How much reduction in nematodes can be achieved by crop rotation is subject to many, many crop and soil conditions and often comes down to a field by field analysis by the grower or his or her crop consultant.

In a seven-year series of tests in the Southeast, USDA researchers found an increase of 26 percent in yield for cotton and 10 percent greater in peanuts, versus growing either crop in a continuous rotation.

Using other tools, like resistant varieties in combination with nematicides would clearly increase yields even more in some situations.

In the USDA tests, which were conducted primarily in Georgia, using chemical treatments had little impact on cotton yields, but increased peanut yields by 22 percent above the yield gain achieved by rotating the two crops.

Determining how many nematodes it takes to cause yield damage to crops is a bit like shooting a BB gun at a hummingbird — it’s an elusive target to say the least. 

More damage on sandy soils

In general the sandier a soil is the more damage nematodes will cause. This is due to the moisture stress already present in the soil. Nematodes prune the root system making it difficult for the plant to take up the moisture which is already in short supply. 

Results from a test by Scott Monfort, when he worked in Arkansas, give a good example of this principle. 

In his test a cotton crop grown in a soil with 40 percent sand could sustain a two bale cotton crop even when 2,000 Southern root-knot nematodes per 100 ml. of soil were present. In the area of the field with 60 percent sand just 200 nematodes per 100 ml. of soil would significantly reduce yield. 

Monfort is currently Extension peanut specialist at Clemson University and works with Mueller at the Edisto Agricultural Research and Extension Center in Blackville, S.C.

Irrigation is another factor that affects nematode damage thresholds. The combination of scenarios is almost endless when you add irrigation into the mix, Mueller says.

Variables aside, the general rule of thumb is to classify nematode populations in a field as either above or below the damage threshold levels.  

“If they are above the damage threshold we would estimate at least a 10 percent yield loss,” Mueller says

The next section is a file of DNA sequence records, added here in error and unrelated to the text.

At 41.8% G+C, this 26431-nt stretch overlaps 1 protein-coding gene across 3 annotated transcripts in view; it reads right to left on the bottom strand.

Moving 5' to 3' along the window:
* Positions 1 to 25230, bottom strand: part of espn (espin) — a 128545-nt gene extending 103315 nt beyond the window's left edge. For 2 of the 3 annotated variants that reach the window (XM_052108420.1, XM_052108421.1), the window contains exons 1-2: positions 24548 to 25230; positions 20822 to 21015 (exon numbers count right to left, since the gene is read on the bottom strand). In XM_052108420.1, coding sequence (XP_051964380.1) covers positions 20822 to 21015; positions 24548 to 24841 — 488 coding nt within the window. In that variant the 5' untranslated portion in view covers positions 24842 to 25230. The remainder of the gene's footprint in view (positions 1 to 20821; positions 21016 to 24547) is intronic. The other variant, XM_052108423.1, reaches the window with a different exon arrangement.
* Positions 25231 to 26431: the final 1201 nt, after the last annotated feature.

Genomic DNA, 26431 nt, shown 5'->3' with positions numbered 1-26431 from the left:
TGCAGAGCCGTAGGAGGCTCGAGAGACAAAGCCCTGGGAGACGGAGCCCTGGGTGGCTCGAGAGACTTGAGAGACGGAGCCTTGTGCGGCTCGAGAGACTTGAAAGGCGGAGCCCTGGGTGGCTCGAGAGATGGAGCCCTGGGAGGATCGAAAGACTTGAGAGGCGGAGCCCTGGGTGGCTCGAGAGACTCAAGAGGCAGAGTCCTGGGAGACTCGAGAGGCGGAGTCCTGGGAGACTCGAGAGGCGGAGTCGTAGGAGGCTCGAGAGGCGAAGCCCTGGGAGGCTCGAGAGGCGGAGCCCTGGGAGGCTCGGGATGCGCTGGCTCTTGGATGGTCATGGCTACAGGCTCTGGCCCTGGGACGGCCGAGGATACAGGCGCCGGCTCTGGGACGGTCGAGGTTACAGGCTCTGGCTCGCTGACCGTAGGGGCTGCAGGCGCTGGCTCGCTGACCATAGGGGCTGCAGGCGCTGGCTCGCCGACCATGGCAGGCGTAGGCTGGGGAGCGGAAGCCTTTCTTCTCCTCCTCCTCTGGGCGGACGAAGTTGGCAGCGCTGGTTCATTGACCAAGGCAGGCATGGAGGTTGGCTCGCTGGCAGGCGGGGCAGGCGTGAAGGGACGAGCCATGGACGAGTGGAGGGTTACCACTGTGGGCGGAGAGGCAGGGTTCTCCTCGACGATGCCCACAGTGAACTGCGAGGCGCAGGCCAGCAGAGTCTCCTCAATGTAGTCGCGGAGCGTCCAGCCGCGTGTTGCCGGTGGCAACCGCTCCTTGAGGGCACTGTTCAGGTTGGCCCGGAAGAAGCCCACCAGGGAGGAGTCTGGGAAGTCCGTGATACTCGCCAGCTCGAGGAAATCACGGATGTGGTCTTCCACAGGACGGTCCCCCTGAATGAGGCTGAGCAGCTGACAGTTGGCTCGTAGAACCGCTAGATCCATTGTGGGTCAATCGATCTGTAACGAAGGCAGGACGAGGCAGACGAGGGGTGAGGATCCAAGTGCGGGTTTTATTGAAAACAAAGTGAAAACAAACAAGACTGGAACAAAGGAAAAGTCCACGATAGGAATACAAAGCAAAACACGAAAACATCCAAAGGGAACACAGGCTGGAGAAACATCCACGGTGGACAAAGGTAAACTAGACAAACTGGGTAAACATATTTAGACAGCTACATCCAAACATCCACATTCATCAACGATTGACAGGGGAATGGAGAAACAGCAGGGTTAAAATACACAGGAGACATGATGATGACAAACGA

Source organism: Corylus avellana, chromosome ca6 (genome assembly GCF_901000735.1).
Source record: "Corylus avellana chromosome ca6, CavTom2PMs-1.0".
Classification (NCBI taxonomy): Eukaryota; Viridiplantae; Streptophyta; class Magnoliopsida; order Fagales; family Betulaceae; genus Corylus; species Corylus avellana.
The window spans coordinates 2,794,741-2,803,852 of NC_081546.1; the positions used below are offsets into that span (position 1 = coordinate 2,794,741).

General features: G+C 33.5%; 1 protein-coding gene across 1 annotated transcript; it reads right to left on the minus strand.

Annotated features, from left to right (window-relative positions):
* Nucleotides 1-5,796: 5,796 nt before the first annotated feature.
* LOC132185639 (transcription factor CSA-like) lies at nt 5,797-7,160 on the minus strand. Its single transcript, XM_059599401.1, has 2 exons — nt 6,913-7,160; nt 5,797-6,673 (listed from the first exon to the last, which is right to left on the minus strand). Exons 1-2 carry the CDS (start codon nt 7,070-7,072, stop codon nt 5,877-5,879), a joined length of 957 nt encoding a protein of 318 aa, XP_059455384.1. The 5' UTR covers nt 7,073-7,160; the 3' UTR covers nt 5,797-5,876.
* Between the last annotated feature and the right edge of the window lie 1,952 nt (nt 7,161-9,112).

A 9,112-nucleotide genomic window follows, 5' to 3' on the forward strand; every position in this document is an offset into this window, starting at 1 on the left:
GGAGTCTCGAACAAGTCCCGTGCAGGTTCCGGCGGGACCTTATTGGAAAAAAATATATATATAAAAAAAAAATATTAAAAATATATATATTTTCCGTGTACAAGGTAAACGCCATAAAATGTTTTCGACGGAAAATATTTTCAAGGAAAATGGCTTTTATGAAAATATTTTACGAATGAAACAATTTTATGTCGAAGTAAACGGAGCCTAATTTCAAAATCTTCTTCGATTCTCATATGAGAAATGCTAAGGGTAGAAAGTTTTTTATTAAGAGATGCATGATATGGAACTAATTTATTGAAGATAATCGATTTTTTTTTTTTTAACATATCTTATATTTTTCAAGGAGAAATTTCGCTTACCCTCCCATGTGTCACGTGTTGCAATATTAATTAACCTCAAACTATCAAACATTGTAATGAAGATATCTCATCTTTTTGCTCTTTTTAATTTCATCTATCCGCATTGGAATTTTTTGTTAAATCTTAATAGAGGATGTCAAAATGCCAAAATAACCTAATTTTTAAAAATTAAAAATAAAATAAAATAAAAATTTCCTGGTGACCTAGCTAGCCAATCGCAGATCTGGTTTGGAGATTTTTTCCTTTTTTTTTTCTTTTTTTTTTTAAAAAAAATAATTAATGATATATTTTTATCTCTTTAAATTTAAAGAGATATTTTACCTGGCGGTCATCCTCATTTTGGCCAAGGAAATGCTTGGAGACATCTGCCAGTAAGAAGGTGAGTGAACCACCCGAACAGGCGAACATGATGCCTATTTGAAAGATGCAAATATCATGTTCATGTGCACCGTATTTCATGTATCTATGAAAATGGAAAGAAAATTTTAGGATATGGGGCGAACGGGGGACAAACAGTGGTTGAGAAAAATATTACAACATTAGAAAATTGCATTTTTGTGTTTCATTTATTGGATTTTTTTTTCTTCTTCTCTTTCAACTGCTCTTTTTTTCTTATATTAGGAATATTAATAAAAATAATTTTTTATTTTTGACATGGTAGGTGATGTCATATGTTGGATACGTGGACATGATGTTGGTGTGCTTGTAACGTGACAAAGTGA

“There is a second threshold above which we would expect a yield loss of 20 percent or more. In fields which exceed the low threshold we have recommended low rates of Temik 15G in the past. 

“With a shortage of Temik 15G we now recommend the seed treatments. For populations above the high threshold we have recommended combinations of seed treatments plus Temik 15G or using Telone II. 

“In some cases where nematode populations are too high to control or yield potentials for a field are low we strongly recommend to growers they rotate to a non-host crop to get the nematode situation under control, Mueller says.  

For Southern root-knot nematodes it usually takes at least 100 nematodes per 100 milliliters of soil to cause a yield loss. 

At populations above 250 per 100 milliliters of soil yield losses could exceed 20 percent. 

For Columbia lance nematodes, the low threshold is 80 and the high threshold is 175 per 100 milliliters of soil.  

For reniform nematodes, the low threshold is 250 and the high 625 or more.

For sting nematodes 1 per sample is the standard threshold.

“A deep, dark secret of nematology is that these numbers aren’t plus or minus five percent — maybe 20 percent or more depending upon when the sample was taken and what levels of stress are present in a field,” Mueller says.

“To be more accurate, individual growers should use their knowledge of individual fields to adjust thresholds,” he adds.

“When I see a high threshold, I think the grower is looking at 25 percent or more yield loss. In these fields we can justify the $40-50 per acre for Telone II that is needed to make a profitable crop,” he says.

Nematodes are an easy-to-miss killer of crop yields and the damage they cause is even easier to dismiss and underestimate.

The key to manage these tiny yield killers is knowledge: Know what specie is in your field and sample to determine how many, then make an informed decision as to how to most profitably manage the problem.

(The University of Georgia's Bob Kemerait has a plan for reducing nematode damage in cotton in 2012. To hear what he has to say, visit


[email protected]


Subscribe to receive top agriculture news
Be informed daily with these free e-newsletters

You May Also Like